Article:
Renal ultrasound is a reasonable initially imaging modality for patients with suspected uncomplicated renal colic.  While we are overall pretty good an predicting who has renal colic based on history and exam (~ 60- 70% of all patients with this as a suspected diagnosis had imaging confirming it in the above studies), we should keep in mind that anywhere between 5 – 10% of these patients will have an alternative diagnosis requiring alternative management.   Ultrasound is good at picking up these alternative diagnoses as well.


1. Zwank et. al. “Does computed tomographic scan affect diagnosis and management of patients with suspected renal colic?” American Journal of Emergency Medicine 32 (2014) 367–370
2. Pernet et. al. “Prevalence of alternative diagnoses in patients with suspected uncomplicated renal colic undergoing computed tomography: a prospective study.” CJEM. 2014 Feb 1;16(0):8-14.
3. Patlas et. al. “Ultrasound vs CT for the detection of ureteric stones in
patients with renal colic”. The British Journal of Radiology, 74 (2001), 901–904
4. Ekici and Sinanoglu. “Comparison of conventional radiography combined
with ultrasonography versus nonenhanced helical computed
tomography in evaluation of patients.” Urol Res (2012) 40:543–547
5. Yan et. al. “Normal renal sonogram identifies renal colic patients at low risk for urologic intervention: a prospective cohort study” CJEM 2014:1-8.

6. Edmonds et. al.  “The utility of renal ultrasonography in the diagnosis of renal colic in emergency department patients” CJEM 2010;12(3):201-6.

Kindly submitted by Maia Dorsett, PGY-3.

1 comment:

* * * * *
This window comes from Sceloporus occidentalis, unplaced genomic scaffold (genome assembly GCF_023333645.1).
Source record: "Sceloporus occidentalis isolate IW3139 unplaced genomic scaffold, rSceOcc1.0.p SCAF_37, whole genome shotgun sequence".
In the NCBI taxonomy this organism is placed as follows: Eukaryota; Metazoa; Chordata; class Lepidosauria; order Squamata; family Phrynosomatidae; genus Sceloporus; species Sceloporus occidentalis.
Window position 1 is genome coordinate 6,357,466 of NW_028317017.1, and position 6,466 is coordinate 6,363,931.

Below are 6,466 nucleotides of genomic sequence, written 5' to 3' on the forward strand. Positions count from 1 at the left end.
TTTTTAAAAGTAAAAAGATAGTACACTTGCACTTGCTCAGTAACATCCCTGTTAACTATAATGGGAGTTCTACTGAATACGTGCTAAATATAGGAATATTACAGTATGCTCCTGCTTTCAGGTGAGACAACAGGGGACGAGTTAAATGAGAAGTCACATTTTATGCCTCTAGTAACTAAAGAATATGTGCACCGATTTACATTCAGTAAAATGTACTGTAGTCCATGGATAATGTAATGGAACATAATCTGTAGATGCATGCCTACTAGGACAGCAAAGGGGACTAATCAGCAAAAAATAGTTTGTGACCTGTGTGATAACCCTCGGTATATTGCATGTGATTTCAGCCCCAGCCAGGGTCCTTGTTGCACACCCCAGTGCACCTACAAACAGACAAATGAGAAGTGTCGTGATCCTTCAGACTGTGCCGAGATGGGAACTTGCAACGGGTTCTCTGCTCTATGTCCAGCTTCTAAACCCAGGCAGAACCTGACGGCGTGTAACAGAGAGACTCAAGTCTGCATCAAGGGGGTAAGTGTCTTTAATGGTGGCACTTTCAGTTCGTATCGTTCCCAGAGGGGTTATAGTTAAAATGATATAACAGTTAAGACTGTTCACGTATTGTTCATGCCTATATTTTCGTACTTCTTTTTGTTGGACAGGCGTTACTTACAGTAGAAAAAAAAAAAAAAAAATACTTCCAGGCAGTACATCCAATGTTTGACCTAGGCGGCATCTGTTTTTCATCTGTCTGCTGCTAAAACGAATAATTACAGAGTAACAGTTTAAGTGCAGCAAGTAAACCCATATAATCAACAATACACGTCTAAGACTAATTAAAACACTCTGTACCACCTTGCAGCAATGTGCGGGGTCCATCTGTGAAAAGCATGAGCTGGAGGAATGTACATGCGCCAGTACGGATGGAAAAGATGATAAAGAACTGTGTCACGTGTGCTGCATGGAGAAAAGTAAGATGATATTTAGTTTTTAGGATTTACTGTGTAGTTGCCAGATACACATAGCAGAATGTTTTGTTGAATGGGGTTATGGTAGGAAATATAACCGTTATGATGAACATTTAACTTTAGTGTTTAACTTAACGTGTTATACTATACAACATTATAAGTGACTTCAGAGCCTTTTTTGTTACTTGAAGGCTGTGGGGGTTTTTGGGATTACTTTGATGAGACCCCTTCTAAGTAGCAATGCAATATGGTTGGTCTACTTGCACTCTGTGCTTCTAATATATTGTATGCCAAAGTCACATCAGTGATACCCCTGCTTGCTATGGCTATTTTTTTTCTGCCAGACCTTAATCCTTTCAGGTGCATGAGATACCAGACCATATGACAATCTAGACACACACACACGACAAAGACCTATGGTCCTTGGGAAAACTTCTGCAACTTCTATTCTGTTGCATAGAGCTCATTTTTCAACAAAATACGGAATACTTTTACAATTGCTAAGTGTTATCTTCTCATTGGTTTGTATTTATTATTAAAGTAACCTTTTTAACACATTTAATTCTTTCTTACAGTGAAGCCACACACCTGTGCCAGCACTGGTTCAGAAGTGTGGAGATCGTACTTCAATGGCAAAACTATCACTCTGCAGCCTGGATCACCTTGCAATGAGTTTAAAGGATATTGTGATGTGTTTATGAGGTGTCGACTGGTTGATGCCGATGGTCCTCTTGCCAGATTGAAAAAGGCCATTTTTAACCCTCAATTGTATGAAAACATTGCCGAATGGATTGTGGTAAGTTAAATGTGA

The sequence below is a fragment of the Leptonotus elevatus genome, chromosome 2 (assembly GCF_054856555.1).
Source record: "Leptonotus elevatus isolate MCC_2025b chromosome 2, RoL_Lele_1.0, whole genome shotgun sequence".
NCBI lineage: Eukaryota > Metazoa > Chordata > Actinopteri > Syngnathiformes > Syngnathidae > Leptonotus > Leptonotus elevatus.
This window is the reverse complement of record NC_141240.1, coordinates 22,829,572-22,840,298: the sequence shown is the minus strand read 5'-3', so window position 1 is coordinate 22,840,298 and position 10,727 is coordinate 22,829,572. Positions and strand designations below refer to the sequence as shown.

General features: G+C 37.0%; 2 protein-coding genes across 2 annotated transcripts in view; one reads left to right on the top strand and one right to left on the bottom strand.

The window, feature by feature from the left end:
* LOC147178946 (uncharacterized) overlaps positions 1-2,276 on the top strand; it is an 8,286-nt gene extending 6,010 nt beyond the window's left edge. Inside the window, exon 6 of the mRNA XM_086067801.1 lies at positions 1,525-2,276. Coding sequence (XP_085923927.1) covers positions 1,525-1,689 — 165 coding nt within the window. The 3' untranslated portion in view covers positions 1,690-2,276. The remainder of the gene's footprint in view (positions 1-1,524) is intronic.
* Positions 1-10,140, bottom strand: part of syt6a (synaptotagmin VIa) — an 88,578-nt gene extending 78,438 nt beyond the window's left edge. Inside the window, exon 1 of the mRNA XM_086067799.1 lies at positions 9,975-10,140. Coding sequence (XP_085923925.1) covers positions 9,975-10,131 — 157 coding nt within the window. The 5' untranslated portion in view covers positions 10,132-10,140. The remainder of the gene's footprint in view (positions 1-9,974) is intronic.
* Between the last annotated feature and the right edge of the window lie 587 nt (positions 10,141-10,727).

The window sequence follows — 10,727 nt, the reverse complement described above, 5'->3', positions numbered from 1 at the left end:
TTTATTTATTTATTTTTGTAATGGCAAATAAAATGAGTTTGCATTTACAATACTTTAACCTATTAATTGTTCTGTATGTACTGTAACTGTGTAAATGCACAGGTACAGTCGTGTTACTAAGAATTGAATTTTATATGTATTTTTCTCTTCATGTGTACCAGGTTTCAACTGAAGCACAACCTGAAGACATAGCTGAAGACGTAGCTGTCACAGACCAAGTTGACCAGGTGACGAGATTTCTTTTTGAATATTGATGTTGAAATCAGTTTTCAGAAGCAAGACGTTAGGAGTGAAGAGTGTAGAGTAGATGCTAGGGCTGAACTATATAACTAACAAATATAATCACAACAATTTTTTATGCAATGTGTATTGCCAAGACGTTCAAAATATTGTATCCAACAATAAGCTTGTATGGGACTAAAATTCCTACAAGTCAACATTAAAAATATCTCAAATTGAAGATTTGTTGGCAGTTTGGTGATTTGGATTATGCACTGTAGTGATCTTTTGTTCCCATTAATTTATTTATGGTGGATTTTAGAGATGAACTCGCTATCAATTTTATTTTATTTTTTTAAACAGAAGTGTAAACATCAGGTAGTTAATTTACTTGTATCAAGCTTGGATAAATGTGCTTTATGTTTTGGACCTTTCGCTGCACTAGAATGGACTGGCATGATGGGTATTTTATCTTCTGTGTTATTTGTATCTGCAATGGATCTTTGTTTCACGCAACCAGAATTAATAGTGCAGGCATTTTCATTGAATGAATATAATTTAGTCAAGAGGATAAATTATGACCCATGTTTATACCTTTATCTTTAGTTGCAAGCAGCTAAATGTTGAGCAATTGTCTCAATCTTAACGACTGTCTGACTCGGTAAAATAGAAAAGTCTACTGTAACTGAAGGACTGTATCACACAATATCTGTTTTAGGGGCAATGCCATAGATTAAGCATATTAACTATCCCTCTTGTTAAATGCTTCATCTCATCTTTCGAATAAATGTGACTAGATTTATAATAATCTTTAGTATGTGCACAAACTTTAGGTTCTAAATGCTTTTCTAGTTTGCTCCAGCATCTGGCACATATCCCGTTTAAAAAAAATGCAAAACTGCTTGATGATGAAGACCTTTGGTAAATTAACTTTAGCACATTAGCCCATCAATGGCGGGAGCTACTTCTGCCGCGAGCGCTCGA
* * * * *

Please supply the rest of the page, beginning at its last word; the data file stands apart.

1. Since posting of the above, a randomized control trial in the NEJM aimed at answering this very question as well (Smith-Bindman R, Aubin C et. al. "Ultrasonography versus Computed Tomography for Suspected Nephrolithiasis. NEJM. 2014. 371; 12). This large, randomized, multicenter trial aimed to compare ER provider-performed POC renal US, Radiology US, and CT for the diagnosis of renal colic . The primary outcome of the trial was incidence of high risk diagnoses with complications and cumulative radiation exposure. The final trial included an impressive 2759 patients. It demonstrated that there were no significant differences in adverse events between the three groups (POC US 12.4%, Rad US 10.8%, CT 11.2%) and they all had similar rates of missed diagnoses. US was found to have lower sensitivity , but higher sensitivity that CT scan [sensitivity: (54% for POC, 57% for Rad US, and 88% for CT); specificity (US 71%; CT 58%)]. Although US was highly likely to be followed up with CT scan (40.7% of the patients with POC US and 27% with radiology US had a CT), overall radiation exposure and cost was lower for this group. Clinical takehome per authors - "ultrasonography should be used as an the initial diagnostic imaging test, wth further imaging studies performed at the discretion of the physician on the basis of clinical judgement". I agree.